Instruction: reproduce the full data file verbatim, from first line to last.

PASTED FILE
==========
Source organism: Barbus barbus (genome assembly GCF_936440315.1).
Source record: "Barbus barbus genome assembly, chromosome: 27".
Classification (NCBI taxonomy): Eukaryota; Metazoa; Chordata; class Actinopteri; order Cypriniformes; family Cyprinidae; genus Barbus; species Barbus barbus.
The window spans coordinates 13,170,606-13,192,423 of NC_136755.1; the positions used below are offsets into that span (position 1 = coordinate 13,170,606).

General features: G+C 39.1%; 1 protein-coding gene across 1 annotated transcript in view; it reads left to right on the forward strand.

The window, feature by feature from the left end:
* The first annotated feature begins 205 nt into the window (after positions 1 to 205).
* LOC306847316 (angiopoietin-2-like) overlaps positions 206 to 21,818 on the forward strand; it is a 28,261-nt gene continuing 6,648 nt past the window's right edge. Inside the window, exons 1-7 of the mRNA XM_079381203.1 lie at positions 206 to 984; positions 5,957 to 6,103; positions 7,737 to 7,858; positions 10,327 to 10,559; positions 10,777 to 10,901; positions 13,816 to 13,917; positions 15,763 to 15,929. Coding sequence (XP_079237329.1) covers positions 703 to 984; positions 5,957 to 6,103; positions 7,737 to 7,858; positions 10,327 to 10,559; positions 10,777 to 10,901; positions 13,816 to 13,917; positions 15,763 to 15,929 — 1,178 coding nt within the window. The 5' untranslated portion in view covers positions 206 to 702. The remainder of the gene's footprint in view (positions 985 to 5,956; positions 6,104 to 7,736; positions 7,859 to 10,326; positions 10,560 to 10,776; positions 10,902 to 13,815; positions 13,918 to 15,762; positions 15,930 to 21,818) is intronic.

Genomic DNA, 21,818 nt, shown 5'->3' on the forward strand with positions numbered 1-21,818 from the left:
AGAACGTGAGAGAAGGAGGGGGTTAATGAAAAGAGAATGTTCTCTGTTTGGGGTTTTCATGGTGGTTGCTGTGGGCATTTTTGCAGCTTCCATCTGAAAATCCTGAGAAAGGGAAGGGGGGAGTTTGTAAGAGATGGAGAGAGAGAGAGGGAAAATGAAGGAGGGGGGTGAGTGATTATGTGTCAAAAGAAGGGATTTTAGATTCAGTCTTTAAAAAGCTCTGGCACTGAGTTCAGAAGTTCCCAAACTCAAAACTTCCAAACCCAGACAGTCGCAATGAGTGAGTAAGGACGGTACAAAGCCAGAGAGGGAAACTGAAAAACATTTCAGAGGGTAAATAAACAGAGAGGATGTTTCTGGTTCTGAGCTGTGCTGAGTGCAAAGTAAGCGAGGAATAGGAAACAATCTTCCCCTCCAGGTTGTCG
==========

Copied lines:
Source organism: Barbus barbus (genome assembly GCF_936440315.1).
Source record: "Barbus barbus genome assembly, chromosome: 27".
Classification (NCBI taxonomy): Eukaryota; Metazoa; Chordata; class Actinopteri; order Cypriniformes; family Cyprinidae; genus Barbus; species Barbus barbus.
The window spans coordinates 13,170,606-13,192,423 of NC_136755.1; the positions used below are offsets into that span (position 1 = coordinate 13,170,606).

General features: G+C 39.1%; 1 protein-coding gene across 1 annotated transcript in view; it reads left to right on the forward strand.

The window, feature by feature from the left end:
* The first annotated feature begins 205 nt into the window (after positions 1 to 205).
* LOC306847316 (angiopoietin-2-like) overlaps positions 206 to 21,818 on the forward strand; it is a 28,261-nt gene continuing 6,648 nt past the window's right edge. Inside the window, exons 1-7 of the mRNA XM_079381203.1 lie at positions 206 to 984; positions 5,957 to 6,103; positions 7,737 to 7,858; positions 10,327 to 10,559; positions 10,777 to 10,901; positions 13,816 to 13,917; positions 15,763 to 15,929. Coding sequence (XP_079237329.1) covers positions 703 to 984; positions 5,957 to 6,103; positions 7,737 to 7,858; positions 10,327 to 10,559; positions 10,777 to 10,901; positions 13,816 to 13,917; positions 15,763 to 15,929 — 1,178 coding nt within the window. The 5' untranslated portion in view covers positions 206 to 702. The remainder of the gene's footprint in view (positions 985 to 5,956; positions 6,104 to 7,736; positions 7,859 to 10,326; positions 10,560 to 10,776; positions 10,902 to 13,815; positions 13,918 to 15,762; positions 15,930 to 21,818) is intronic.

Genomic DNA, 21,818 nt, shown 5'->3' on the forward strand with positions numbered 1-21,818 from the left:
AGAACGTGAGAGAAGGAGGGGGTTAATGAAAAGAGAATGTTCTCTGTTTGGGGTTTTCATGGTGGTTGCTGTGGGCATTTTTGCAGCTTCCATCTGAAAATCCTGAGAAAGGGAAGGGGGGAGTTTGTAAGAGATGGAGAGAGAGAGAGGGAAAATGAAGGAGGGGGGTGAGTGATTATGTGTCAAAAGAAGGGATTTTAGATTCAGTCTTTAAAAAGCTCTGGCACTGAGTTCAGAAGTTCCCAAACTCAAAACTTCCAAACCCAGACAGTCGCAATGAGTGAGTAAGGACGGTACAAAGCCAGAGAGGGAAACTGAAAAACATTTCAGAGGGTAAATAAACAGAGAGGATGTTTCTGGTTCTGAGCTGTGCTGAGTGCAAAGTAAGCGAGGAATAGGAAACAATCTTCCCCTCCAGGTTGTCG